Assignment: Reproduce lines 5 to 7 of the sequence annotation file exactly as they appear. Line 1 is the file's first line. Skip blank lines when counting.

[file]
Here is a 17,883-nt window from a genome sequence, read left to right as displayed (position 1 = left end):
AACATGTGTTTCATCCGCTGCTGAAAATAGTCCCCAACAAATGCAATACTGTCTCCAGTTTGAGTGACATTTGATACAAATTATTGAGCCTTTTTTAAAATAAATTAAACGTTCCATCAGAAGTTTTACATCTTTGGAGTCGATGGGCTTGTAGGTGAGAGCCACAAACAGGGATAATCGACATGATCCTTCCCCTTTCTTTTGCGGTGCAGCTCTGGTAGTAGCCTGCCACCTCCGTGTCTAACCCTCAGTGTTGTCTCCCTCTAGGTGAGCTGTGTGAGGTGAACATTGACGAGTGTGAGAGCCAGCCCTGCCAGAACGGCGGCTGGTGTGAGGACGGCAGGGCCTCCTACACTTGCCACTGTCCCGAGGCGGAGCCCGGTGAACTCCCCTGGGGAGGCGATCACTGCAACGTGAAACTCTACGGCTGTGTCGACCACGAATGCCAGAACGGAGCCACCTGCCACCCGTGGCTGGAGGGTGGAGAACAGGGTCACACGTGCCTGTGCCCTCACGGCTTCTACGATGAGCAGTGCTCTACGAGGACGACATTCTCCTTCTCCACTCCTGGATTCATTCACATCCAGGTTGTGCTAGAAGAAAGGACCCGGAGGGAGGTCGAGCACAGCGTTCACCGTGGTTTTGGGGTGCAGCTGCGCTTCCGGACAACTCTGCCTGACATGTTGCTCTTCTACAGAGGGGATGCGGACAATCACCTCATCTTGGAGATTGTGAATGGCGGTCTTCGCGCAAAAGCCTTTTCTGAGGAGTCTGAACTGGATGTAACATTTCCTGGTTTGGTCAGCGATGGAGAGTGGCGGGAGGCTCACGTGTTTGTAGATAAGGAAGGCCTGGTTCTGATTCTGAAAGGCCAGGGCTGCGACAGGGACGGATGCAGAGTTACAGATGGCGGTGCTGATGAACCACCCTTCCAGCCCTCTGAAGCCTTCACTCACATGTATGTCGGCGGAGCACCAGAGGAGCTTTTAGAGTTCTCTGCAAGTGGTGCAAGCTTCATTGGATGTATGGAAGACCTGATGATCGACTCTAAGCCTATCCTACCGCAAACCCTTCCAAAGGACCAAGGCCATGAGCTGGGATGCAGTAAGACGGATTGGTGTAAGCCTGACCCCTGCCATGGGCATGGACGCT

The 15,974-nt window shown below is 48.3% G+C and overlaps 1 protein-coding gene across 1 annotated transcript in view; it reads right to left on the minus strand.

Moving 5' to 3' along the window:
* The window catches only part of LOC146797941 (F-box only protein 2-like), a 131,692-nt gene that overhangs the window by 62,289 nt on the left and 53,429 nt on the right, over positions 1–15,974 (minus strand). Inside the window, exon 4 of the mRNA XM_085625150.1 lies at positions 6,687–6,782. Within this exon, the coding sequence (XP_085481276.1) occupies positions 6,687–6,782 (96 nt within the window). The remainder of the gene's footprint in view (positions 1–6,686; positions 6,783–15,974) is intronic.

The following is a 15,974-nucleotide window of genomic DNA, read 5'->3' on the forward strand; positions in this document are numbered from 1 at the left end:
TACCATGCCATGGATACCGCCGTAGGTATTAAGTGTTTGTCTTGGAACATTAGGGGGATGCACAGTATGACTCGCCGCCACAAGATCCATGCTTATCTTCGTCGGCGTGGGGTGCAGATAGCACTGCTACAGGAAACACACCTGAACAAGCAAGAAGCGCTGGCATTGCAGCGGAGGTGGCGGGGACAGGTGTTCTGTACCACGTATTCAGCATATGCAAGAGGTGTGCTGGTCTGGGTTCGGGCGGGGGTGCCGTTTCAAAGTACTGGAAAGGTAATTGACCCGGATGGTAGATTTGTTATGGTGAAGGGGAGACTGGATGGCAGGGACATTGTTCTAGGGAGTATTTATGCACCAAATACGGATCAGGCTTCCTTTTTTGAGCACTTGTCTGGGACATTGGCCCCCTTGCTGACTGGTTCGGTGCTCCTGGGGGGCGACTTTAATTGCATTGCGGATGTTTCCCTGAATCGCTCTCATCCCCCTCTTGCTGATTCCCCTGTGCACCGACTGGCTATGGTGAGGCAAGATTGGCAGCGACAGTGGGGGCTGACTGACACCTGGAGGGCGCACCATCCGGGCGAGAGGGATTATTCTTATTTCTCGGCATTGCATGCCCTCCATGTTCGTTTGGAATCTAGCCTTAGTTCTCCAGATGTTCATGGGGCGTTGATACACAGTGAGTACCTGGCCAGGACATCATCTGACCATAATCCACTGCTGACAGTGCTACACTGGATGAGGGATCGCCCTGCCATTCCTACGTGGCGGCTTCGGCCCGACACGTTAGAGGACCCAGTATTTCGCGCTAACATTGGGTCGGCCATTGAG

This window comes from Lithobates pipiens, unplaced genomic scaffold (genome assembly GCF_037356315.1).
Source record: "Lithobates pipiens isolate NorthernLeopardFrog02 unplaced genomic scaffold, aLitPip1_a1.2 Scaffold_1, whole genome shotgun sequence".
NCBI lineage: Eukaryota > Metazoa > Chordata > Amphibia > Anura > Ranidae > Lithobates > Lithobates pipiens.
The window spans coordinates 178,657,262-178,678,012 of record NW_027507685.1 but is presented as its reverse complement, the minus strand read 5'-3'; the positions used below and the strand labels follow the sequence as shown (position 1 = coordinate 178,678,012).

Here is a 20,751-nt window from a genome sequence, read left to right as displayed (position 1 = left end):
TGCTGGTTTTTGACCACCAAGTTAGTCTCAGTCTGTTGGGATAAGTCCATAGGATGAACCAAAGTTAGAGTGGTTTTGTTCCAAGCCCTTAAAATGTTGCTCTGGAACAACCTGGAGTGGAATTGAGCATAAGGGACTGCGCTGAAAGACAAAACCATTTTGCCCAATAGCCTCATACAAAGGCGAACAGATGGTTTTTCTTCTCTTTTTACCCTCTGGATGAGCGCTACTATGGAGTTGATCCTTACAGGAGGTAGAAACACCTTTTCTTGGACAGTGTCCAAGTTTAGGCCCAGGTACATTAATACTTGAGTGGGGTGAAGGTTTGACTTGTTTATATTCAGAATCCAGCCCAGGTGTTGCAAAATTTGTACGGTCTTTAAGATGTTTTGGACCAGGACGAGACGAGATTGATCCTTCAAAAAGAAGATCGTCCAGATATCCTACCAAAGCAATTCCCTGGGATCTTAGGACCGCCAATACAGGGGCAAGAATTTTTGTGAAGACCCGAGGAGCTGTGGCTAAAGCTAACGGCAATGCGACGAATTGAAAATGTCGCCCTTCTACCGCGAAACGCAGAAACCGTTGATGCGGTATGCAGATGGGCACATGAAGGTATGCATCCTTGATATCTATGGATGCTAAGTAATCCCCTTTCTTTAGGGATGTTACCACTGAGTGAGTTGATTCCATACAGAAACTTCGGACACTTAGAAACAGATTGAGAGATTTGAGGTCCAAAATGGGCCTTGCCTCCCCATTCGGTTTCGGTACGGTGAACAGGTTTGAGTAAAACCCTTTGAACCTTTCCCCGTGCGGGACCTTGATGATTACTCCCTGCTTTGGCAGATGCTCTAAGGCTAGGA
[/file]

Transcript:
* The window catches only part of LOC146797941 (F-box only protein 2-like), a 131,692-nt gene that overhangs the window by 62,289 nt on the left and 53,429 nt on the right, over positions 1–15,974 (minus strand). Inside the window, exon 4 of the mRNA XM_085625150.1 lies at positions 6,687–6,782. Within this exon, the coding sequence (XP_085481276.1) occupies positions 6,687–6,782 (96 nt within the window). The remainder of the gene's footprint in view (positions 1–6,686; positions 6,783–15,974) is intronic.

The following is a 15,974-nucleotide window of genomic DNA, read 5'->3' on the forward strand; positions in this document are numbered from 1 at the left end:
TACCATGCCATGGATACCGCCGTAGGTATTAAGTGTTTGTCTTGGAACATTAGGGGGATGCACAGTATGACTCGCCGCCACAAGATCCATGCTTATCTTCGTCGGCGTGGGGTGCAGATAGCACTGCTACAGGAAACACACCTGAACAAGCAAGAAGCGCTGGCATTGCAGCGGAGGTGGCGGGGACAGGTGTTCTGTACCACGTATTCAGCATATGCAAGAGGTGTGCTGGTCTGGGTTCGGGCGGGGGTGCCGTTTCAAAGTACTGGAAAGGTAATTGACCCGGATGGTAGATTTGTTATGGTGAAGGGGAGACTGGATGGCAGGGACATTGTTCTAGGGAGTATTTATGCACCAAATACGGATCAGGCTTCCTTTTTTGAGCACTTGTCTGGGACATTGGCCCCCTTGCTGACTGGTTCGGTGCTCCTGGGGGGCGACTTTAATTGCATTGCGGATGTTTCCCTGAATCGCTCTCATCCCCCTCTTGCTGATTCCCCTGTGCACCGACTGGCTATGGTGAGGCAAGATTGGCAGCGACAGTGGGGGCTGACTGACACCTGGAGGGCGCACCATCCGGGCGAGAGGGATTATTCTTATTTCTCGGCATTGCATGCCCTCCATGTTCGTTTGGAATCTAGCCTTAGTTCTCCAGATGTTCATGGGGCGTTGATACACAGTGAGTACCTGGCCAGGACATCATCTGACCATAATCCACTGCTGACAGTGCTACACTGGATGAGGGATCGCCCTGCCATTCCTACGTGGCGGCTTCGGCCCGACACGTTAGAGGACCCAGTATTTCGCGCTAACATTGGGTCGGCCATTGAG